- Humanitarian parole allows vulnerable people to come into the US while they apply for legal status.
- The Biden administration recently announced it would admit some Afghans under the policy.
- But refugee advocates say the cost of applying is out of reach for many who need help.
It was not easy to get out of Afghanistan, even before the Taliban took over, with most of the country’s neighbors having closed their borders to prevent an influx of refugees.
After the terrorist attack outside the airport in Kabul, it is only harder.
Indeed, it’s not even clear the US will be evacuating anymore of its former Afghan allies, much less the many others who fear persecution.
But Afghanistan will not be cut off from the rest of the world forever, nor will the crisis there end tomorrow. And there is one thing the White House could do right now that would address one additional hurdle: eliminate the $575 filing fee for those coming from a country where the per capita income is only just over $500.
Paying the fee, of course, does not guarantee an application will be successfully processed. And for large families in the US seeking to sponsor relatives back in Afghanistan, the fees can add up.
In an essay for WHYY, a public radio station in Philadelphia, Cathryn Miller-Wilson, executive director of HIAS Pennsylvania, highlighted example of a family with 22 relatives, “one of whom was executed by the Taliban this week,” who “would need to raise $12,650 within days” just to pay for their applications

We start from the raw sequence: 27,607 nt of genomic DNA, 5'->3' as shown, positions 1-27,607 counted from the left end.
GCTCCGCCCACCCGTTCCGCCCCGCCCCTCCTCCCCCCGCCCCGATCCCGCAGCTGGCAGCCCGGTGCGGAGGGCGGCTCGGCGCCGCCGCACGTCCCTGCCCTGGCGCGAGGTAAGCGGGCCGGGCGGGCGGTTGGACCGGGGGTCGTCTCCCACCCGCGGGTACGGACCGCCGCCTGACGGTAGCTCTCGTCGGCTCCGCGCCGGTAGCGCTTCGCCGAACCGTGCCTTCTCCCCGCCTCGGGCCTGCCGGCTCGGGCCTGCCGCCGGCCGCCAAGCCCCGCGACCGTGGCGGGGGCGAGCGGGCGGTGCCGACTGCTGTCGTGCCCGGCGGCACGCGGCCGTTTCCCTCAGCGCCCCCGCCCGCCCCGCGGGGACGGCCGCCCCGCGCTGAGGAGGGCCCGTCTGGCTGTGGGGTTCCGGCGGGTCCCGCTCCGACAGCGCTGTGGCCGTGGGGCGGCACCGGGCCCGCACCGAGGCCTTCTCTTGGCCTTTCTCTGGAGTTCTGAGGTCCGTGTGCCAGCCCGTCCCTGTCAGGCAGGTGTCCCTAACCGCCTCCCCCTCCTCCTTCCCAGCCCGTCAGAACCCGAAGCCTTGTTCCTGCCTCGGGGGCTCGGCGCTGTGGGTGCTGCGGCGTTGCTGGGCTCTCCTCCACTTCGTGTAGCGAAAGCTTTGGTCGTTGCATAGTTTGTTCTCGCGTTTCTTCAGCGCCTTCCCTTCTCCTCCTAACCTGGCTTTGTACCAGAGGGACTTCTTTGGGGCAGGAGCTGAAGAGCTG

Even allowing those people to file at all was a belated victory.
In April, refugee resettlement agencies called on the Biden administration to circumvent the immigration bureaucracy — a backlog of some 17,000 Special Immigrant Visa applications — and allow vulnerable Afghans to apply for “humanitarian parole;” they also called for immediately airlifting them out of the country.
That advice was not heeded until after Kabul fell to the Taliban. It was then that the administration changed tack, allowing at least some Afghans to come to the US on this rarely used “parole.”
As US Citizenship and Immigration Services explains, parole is available to those who face an “urgent humanitarian” situation; it does not provide permanent residency or any other legal immigration status, but does allow those who receive it to escape immediate danger and then apply for asylum once in the US. Although US officials say they will refer parolees to refugee agencies for further assistance, they are not eligible to receive the government benefits as refugees — compounding the financial burden on them and their families.
USCIS does have a process for requesting that the fee be waived, provided one demonstrates financial distress. But it’s not guaranteed, and it’s another bureaucratic hurdle that advocates say is not justified during an emergency.
Anneke Kat, a community engagement specialist at HIAS Pennsylvania, a refugee resettlement agency, said her group is asking USCIS to get rid of it altogether.
“[We’re] asking the administration to waive those fees and remove this really obvious barrier to being able to even engage in the system,” she told Insider.
The White House did not immediately respond to a request for comment.
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